$$ \begin{array}{l}{\left(\mathrm{M}\mathrm{g},\ \mathrm{C}\mathrm{a},\ \mathrm{N}{\mathrm{a}}_{\mathrm{x}}\right)}_3{\left(\mathrm{A}{\mathrm{l}}_{2\kern0.5em -\kern0.5em \mathrm{x}},\ \mathrm{M}{\mathrm{g}}_{\mathrm{x}}\right)}_2\mathrm{S}{\mathrm{i}}_3{\mathrm{O}}_{12\kern0.5em -\kern0.5em 2\mathrm{x}}{\left(\mathrm{O}\mathrm{H}\right)}_{2\mathrm{x}}\\ {}\kern5em \to \mathrm{x}\kern0.5em \mathrm{N}\mathrm{a}\mathrm{C}{\mathrm{a}}_2\left(\mathrm{M}{\mathrm{g}}_4\mathrm{A}\mathrm{l}\right)\mathrm{S}{\mathrm{i}}_6\mathrm{A}{\mathrm{l}}_2{\mathrm{O}}_{22}{\left(\mathrm{O}\mathrm{H}\right)}_2+\left(1-2\mathrm{x}\right)\left(\mathrm{M}\mathrm{g},\kern0.5em \mathrm{C}\mathrm{a}\right)\mathrm{A}{\mathrm{l}}_2\mathrm{S}{\mathrm{i}}_3{\mathrm{O}}_{12}.\end{array} $$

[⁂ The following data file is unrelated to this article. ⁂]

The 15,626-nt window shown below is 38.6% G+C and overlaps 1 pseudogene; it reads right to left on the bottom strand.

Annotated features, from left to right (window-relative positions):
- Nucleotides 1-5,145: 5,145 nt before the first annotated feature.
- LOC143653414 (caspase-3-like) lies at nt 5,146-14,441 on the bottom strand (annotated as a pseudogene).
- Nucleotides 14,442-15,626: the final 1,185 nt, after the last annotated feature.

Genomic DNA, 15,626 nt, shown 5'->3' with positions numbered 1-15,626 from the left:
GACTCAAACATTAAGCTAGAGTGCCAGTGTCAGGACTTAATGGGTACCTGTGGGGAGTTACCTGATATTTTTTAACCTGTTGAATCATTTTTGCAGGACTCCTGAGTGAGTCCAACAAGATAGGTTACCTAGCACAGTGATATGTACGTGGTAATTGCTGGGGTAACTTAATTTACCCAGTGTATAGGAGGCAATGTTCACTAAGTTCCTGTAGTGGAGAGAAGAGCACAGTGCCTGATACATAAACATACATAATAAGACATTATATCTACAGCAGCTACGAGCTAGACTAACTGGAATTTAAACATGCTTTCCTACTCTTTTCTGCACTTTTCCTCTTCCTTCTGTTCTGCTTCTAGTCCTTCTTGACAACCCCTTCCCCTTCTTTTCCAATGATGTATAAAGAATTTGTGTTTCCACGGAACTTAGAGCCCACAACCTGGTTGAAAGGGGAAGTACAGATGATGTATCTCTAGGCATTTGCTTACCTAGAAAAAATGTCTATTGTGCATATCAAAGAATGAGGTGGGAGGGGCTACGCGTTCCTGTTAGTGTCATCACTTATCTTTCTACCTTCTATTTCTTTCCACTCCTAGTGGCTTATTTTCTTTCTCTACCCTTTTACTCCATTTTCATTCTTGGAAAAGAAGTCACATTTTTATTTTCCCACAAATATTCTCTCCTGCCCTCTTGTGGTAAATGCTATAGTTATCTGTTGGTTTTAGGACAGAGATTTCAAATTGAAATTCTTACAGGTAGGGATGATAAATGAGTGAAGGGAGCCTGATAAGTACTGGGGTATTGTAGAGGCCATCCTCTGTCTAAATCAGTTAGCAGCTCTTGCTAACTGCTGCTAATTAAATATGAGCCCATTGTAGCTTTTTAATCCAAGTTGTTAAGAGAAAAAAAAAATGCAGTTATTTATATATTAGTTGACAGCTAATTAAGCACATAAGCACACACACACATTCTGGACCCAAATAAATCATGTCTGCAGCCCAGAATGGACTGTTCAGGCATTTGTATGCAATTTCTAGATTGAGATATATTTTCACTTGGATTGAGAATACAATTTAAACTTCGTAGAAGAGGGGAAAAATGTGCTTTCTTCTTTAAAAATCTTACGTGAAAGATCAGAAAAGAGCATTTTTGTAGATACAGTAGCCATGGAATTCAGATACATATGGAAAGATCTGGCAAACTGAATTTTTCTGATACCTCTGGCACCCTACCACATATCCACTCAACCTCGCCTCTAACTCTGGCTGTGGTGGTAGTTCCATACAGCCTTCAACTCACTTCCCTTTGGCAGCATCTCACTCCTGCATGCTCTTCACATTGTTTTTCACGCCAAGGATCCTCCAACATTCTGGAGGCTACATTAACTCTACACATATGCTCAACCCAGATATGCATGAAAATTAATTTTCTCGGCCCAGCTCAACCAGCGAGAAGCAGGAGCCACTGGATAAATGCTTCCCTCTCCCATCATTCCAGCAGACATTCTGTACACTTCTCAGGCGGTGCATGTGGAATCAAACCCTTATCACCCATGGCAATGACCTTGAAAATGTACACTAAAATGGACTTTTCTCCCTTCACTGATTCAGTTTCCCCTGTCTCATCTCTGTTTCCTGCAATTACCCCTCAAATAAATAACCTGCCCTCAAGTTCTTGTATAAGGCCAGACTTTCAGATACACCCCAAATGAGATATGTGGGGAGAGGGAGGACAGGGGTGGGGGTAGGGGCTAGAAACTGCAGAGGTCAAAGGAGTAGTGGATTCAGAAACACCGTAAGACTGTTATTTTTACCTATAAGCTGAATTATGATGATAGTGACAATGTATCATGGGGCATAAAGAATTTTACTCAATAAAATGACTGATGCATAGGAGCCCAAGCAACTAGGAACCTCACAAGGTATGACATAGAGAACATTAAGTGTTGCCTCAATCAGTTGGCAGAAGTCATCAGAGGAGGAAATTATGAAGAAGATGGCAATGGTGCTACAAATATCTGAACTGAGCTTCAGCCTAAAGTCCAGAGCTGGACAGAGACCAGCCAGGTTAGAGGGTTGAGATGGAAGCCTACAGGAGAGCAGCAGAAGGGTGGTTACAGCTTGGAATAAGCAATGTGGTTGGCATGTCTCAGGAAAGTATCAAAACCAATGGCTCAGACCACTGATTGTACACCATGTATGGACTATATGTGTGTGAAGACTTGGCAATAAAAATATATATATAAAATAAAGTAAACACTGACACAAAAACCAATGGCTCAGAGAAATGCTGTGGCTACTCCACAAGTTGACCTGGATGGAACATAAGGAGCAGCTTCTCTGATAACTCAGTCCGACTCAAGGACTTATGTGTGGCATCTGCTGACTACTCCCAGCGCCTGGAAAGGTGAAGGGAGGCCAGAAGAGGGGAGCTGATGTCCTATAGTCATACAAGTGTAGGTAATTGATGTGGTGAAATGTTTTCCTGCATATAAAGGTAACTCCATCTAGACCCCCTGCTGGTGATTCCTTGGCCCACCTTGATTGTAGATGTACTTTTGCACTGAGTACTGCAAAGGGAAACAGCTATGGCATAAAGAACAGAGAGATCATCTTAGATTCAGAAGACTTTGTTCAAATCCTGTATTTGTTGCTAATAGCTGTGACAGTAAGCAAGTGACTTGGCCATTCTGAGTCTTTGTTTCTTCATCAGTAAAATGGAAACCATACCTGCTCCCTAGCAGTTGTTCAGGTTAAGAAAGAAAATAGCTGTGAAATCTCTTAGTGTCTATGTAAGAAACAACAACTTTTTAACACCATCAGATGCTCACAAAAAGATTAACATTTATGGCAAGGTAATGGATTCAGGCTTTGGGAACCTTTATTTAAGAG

The pargasite stability field is limited to pressures <3 GPa (Green 1973), indicating that breakdown of hydrous Na-garnet and formation of exsolved pargasite occurred at such relatively low-pressure conditions.